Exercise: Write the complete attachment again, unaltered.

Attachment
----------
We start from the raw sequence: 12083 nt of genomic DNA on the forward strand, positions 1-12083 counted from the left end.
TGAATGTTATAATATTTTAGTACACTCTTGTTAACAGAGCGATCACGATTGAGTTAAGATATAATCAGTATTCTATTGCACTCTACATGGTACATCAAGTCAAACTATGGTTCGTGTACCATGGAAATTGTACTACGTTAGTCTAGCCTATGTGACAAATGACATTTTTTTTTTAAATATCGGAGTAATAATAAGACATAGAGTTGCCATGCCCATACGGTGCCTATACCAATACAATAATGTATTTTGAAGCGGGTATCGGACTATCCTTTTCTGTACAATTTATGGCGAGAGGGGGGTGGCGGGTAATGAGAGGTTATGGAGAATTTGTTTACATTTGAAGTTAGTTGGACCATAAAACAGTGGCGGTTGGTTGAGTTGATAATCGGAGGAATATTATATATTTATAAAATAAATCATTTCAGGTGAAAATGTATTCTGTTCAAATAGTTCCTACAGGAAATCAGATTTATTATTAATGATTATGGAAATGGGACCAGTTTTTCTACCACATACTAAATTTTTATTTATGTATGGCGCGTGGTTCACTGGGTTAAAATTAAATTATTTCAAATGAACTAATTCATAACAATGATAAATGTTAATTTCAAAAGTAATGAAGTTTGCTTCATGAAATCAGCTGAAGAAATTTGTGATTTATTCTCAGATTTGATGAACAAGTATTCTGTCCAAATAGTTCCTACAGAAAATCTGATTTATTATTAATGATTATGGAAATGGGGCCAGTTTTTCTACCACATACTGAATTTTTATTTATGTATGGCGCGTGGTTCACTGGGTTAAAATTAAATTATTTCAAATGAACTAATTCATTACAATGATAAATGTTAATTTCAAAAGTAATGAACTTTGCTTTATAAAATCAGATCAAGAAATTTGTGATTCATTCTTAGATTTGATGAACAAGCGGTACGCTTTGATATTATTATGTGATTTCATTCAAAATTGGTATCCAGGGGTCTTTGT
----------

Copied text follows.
We start from the raw sequence: 12083 nt of genomic DNA on the forward strand, positions 1-12083 counted from the left end.
TGAATGTTATAATATTTTAGTACACTCTTGTTAACAGAGCGATCACGATTGAGTTAAGATATAATCAGTATTCTATTGCACTCTACATGGTACATCAAGTCAAACTATGGTTCGTGTACCATGGAAATTGTACTACGTTAGTCTAGCCTATGTGACAAATGACATTTTTTTTTTAAATATCGGAGTAATAATAAGACATAGAGTTGCCATGCCCATACGGTGCCTATACCAATACAATAATGTATTTTGAAGCGGGTATCGGACTATCCTTTTCTGTACAATTTATGGCGAGAGGGGGGTGGCGGGTAATGAGAGGTTATGGAGAATTTGTTTACATTTGAAGTTAGTTGGACCATAAAACAGTGGCGGTTGGTTGAGTTGATAATCGGAGGAATATTATATATTTATAAAATAAATCATTTCAGGTGAAAATGTATTCTGTTCAAATAGTTCCTACAGGAAATCAGATTTATTATTAATGATTATGGAAATGGGACCAGTTTTTCTACCACATACTAAATTTTTATTTATGTATGGCGCGTGGTTCACTGGGTTAAAATTAAATTATTTCAAATGAACTAATTCATAACAATGATAAATGTTAATTTCAAAAGTAATGAAGTTTGCTTCATGAAATCAGCTGAAGAAATTTGTGATTTATTCTCAGATTTGATGAACAAGTATTCTGTCCAAATAGTTCCTACAGAAAATCTGATTTATTATTAATGATTATGGAAATGGGGCCAGTTTTTCTACCACATACTGAATTTTTATTTATGTATGGCGCGTGGTTCACTGGGTTAAAATTAAATTATTTCAAATGAACTAATTCATTACAATGATAAATGTTAATTTCAAAAGTAATGAACTTTGCTTTATAAAATCAGATCAAGAAATTTGTGATTCATTCTTAGATTTGATGAACAAGCGGTACGCTTTGATATTATTATGTGATTTCATTCAAAATTGGTATCCAGGGGTCTTTGT